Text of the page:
Korean J Community Nutr.  2019 Jun;24(3):245-256. 10.5720/kjcn.2019.24.3.245.

Dietary Life, Vitamin D Status and Blood Clinical Indices of University Laboratory Workers

  • 1Department of Food and Nutrition, Seoul Women's University, Seoul, Korea, Student.
  • 2Major in Nutrition Education, Graduate School of Education, Daejin University, Pocheon, Gyeonggi, Korea, Professor.
  • 3Department of Food and Nutrition, Seoul Women's University, Seoul, Korea, Professor. jheekim@swu.ac.kr


Although the number of laboratory workers is constantly increasing every year, few studies have been conducted on the health and nutritional status of these research workers. This study determined the health status of laboratory workers by analyzing their anthropometric indices, dietary life, vitamin D status and blood clinical indices.
The subjects consisted of 100 female laboratory workers. This study investigated their diet, anthropometric indices, vitamin D status and blood clinical indices. The subjects were divided into two groups according to their duration of working in a laboratory (<1 year,≥1 year).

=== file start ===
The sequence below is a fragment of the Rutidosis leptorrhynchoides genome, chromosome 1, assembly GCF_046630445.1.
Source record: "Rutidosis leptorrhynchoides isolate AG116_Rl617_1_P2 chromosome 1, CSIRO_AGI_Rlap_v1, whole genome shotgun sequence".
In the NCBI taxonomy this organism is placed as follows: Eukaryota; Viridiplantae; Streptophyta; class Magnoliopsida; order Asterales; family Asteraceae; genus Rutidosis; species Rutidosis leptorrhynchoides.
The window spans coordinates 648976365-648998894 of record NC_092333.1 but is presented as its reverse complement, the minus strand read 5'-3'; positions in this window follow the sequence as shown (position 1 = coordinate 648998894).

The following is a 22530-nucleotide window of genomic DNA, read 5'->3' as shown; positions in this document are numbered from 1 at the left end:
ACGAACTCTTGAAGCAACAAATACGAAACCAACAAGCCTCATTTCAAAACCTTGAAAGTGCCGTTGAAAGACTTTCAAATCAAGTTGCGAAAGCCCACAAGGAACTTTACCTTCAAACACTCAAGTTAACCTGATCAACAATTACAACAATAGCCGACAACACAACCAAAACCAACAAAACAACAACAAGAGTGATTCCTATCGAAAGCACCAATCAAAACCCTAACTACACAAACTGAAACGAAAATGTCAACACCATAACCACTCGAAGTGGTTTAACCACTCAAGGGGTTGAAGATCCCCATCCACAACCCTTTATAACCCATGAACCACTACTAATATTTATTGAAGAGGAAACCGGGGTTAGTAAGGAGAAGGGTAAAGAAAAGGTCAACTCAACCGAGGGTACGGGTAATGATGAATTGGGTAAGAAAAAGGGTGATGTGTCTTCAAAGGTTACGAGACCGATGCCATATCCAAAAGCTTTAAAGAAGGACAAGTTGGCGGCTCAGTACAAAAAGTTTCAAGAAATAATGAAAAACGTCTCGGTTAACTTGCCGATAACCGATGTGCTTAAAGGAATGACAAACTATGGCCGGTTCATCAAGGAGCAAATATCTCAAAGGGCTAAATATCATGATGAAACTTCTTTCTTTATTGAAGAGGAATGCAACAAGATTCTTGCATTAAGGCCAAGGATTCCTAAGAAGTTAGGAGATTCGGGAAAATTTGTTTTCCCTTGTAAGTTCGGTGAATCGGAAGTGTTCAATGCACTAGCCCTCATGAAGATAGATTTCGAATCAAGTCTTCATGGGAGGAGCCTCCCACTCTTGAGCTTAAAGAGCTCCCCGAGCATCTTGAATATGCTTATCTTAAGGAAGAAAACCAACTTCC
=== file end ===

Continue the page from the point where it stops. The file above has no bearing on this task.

The average age and body mass index (BMI) of subjects were 23.18 years and 21.51 kg/m2, respectively Those subjects with over 1 year employment (≥1 year) had a significantly higher waist-hip ratio than that of the subjects with the less than 1 year employment (<1 year). The mean serum vitamin D level of all the subjects was 10.04 ng/mL, which is close to a level of vitamin D deficiency. There was a significantly higher average intake of calories in the over 1 year employment group as compared to that of the less than 1 year employment group. The frequency of eating sweet snacks was significantly higher for the over 1 year employment group. The correlation analysis showed a significant positive correlation between the serum 25-(OH)-vitamin D level and the time of exposure to sunlight, while dietary intake of vitamin D did not show correlation with the serum 25-(OH)-vitamin D level. However, the serum 25-(OH)-vitamin D level was also negatively correlated with both the percentage of body fat and visceral fat.
Laboratory workers are a very high risk group in terms of their nutritional status of vitamin D. Therefore, they need greater time of exposure to sunlight as well as increasing their dietary consumption of vitamin D. In addition, it is important for laboratory worker to practice regular and balanced dietary habits in order to maintain a healthy life.


laboratory workers; dietary life; vitamin D status; blood clinical indices

MeSH Terms

Adipose Tissue
Body Mass Index
Food Habits
Intra-Abdominal Fat
Nutritional Status
Vitamin D Deficiency
Vitamin D*
Waist-Hip Ratio
Vitamin D
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